- In Punta Arenas, Chile we wanted to visit the penguin reserve so we got off the ship first thing in the morning and negotiated with a taxi driver. Not only did we pay less than the ship excursion, we got to the park at opening and got to watch the penguins without other people. We also got to stop multiple times on the way to and from the reserve to get amazing pictures of farms, animals, and windblown trees. He also dropped us in town to visit the cemetery and town square that wasn’t included in the penguin ship tour.
- In Stanley, Falkland Islands, we booked with an independent operator to take a Land Rover over the peat bogs to Volunteer Point beach to see a large penguin colony including the amazing King Penguins. We paid $180 per person. The ship excursion to the same place was ultimately sold out but cost $350 per person and it was the same exact tour!!! The only difference I noticed is that they got a ham sandwich for lunch and we had egg salad sandwiches.
- In Norway, a retired passenger from Cruise Critic organized bus tours to see the most interesting spots at several ports. We had three spectacular tours, seeing more than the ship tours, for about 1/4th the price. Examples are this day in Olden, and this trip along the great Ocean Road and Troll Highway.
- In the Caribbean, many ports have independent operators offering trips for half the price or offering full day trips with extras for the same price of a 2-3 hour trip from the ship.
Important Note: Do book independent trips at your own risk. There is not a money back guarantee if something goes wrong. Also, be 100% sure you are back to the cruise ship on time for departure. The tours offered by the ship have an included guarantee that the ship won’t leave without you but the independent trips obviously do not. It would be at your own cost to catch up with the ship if you miss it and this can cost 100s of dollars or more.
Set a Budget and Decide What’s Important
There are some great deals on cruises, which can cost $100 per person per night or even less. But it’s not difficult for the full price of the transportation to the cruise and extras to cost several times the base fare. Before cruising, set a budget and think about what is important. This will help you not end up with a nasty bill when you get home.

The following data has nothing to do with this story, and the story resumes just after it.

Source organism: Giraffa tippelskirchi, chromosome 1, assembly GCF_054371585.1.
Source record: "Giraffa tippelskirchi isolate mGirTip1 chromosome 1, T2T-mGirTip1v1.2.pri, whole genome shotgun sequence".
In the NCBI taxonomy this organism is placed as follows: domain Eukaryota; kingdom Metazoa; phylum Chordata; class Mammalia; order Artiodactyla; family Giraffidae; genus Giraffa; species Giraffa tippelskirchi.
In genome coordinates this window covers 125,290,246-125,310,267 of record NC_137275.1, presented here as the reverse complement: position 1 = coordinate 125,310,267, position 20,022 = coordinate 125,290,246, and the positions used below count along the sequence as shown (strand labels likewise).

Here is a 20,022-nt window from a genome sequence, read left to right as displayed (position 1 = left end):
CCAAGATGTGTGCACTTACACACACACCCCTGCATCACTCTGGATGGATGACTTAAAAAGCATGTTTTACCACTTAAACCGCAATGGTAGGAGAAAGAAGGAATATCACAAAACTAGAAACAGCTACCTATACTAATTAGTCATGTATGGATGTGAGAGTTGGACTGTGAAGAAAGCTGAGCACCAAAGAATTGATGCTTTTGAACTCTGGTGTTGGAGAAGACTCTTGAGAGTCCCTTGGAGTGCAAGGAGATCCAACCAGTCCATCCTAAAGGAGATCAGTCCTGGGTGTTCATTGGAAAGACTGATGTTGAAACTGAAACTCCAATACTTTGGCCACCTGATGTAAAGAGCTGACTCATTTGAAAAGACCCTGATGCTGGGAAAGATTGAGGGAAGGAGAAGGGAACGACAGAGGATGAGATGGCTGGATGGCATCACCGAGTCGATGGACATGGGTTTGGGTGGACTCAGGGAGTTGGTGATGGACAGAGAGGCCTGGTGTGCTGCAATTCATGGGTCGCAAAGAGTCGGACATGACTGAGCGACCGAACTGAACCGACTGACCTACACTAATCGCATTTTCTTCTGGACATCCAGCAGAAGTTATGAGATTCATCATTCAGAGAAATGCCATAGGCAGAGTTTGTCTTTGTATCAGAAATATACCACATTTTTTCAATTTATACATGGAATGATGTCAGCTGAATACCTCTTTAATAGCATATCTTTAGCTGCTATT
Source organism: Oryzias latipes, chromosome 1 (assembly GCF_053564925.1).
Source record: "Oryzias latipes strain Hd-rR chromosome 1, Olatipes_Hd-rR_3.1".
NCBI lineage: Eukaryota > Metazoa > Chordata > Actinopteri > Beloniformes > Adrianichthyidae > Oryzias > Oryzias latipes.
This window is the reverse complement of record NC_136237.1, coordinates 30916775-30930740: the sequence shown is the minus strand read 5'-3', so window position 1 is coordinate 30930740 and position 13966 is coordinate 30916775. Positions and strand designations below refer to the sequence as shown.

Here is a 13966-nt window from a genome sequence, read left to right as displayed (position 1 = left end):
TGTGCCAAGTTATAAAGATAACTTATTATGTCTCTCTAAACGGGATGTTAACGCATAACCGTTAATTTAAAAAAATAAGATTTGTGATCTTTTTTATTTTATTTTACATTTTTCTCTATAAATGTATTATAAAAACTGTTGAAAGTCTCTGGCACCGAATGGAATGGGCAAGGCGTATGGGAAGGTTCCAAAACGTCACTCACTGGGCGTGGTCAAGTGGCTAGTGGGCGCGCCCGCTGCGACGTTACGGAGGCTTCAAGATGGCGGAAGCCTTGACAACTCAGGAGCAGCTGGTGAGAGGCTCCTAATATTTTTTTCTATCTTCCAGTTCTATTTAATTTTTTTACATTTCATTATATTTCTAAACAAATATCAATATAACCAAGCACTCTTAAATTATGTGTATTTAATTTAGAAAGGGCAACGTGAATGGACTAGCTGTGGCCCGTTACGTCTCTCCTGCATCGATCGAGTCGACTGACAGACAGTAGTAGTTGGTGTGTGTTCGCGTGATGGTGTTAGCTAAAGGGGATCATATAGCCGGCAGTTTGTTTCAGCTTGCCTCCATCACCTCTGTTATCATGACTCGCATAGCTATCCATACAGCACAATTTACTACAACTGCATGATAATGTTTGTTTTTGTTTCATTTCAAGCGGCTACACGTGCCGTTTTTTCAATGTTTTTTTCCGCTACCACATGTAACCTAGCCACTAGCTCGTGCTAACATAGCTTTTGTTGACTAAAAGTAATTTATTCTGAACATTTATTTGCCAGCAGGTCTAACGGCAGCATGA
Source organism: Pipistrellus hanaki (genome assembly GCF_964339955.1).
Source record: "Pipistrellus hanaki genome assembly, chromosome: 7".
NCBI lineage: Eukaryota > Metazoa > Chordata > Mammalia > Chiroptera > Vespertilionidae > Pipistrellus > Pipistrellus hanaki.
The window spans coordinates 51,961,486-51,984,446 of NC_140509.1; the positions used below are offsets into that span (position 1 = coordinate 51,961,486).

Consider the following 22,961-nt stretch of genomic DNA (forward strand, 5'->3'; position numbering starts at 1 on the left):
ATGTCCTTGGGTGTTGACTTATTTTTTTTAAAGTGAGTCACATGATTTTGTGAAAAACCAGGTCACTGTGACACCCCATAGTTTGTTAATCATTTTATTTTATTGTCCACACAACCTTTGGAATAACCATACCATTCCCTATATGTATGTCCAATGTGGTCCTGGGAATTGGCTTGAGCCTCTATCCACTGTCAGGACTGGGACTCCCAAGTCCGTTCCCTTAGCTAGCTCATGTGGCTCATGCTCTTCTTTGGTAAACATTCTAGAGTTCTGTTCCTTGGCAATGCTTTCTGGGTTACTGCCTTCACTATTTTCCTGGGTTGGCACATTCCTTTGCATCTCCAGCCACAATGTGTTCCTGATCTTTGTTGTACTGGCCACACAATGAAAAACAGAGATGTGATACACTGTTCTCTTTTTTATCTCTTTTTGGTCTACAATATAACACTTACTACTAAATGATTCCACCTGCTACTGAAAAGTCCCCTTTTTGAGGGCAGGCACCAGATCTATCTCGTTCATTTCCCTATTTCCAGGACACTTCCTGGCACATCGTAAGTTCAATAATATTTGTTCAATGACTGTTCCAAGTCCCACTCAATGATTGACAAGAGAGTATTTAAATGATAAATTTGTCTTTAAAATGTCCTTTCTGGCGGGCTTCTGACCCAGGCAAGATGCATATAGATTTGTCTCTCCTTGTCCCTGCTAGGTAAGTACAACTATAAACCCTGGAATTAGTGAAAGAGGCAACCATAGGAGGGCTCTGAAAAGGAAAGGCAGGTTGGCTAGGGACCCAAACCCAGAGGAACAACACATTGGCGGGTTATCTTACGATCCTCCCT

ON BOARD YOUR CRUISE
Your Ship Card
Not only is this card convenient, it’s also easy to rack up a big bill at the end without knowing. Do you sometimes get a credit card bill that’s way higher than you expected? The same applies here.
Attend the Cruise Critic Party
You joined your role call on CruiseCritic like I suggested above…right? The cruiselines want to make these guests happy because we are most likely to go back and leave a review. If you register you will get invited to special events for CruiseCritic members. There is always a meet and greet at the beginning of the cruise, usually on the first full sea day. The party is attended by officers of the ship, and occasionally the captain! As a result of attending the CruiseCritic party, I’ve also had the chance to take a tour of the bridge (the control center and steering room of the ship) and have a sail-away party on the helipad in a Norwegian fjord.
Attend the Art Auctions…But Only for the Free Champagne
The thing about cruiseships are that you’re stuck and sometimes there are whole days at sea. This bores some people and you may be tempted to attend an Art Auction. I find these silly. It’s fun to watch the action once and enjoy a free drink but don’t spend money on this overpriced art.
Attend the Free Events
Many of the traditionally free activities on board have been reduced – for example crafting and movie theaters. But some still remain – such as the nightly headliner show and trivia. When I cruise, I make a priority to attend the nightly show. While the show is free, avoid the pressure to buy drinks from the wait staff that makes their way around the theater.
Take Your Own Photos and Ask Other Guests to Take Your Photos
From the moment you step on the ship, the ship photographers will be taking your picture. If you want a lot of photos, you might want to buy a package but individual photos are very expensive. Selectively taking selfies and asking other guests, such as your tablemates at dinner, may be all the photos you need.
Put down that computer and smartphone and enjoy some disconnected time aboard. Ship internet is very expensive and painfully slow.
If you must get online, many ports or businesses near ports offer wifi. Ask or watch what the ship staff does – they know where all the free wifi is located.
If you want to catch up on news, there are news channels on the TV. Many ships also offer a condensed copy of the daily newspaper in several languages for free at the front desk.
Don’t Shop Until You Drop
Bring your hygiene essentials (toothpaste, deodorant, sunscreen, insect repellent, over the counter medications, seasick remedies) from home. Prices may be double on the ship.
Many of the shops are located between the main dining room and the show room, and many nights there are pop-up shops selling discounted goods. If you are tempted by shopping, you may consider avoiding this section of the ship.
Think Before You Drink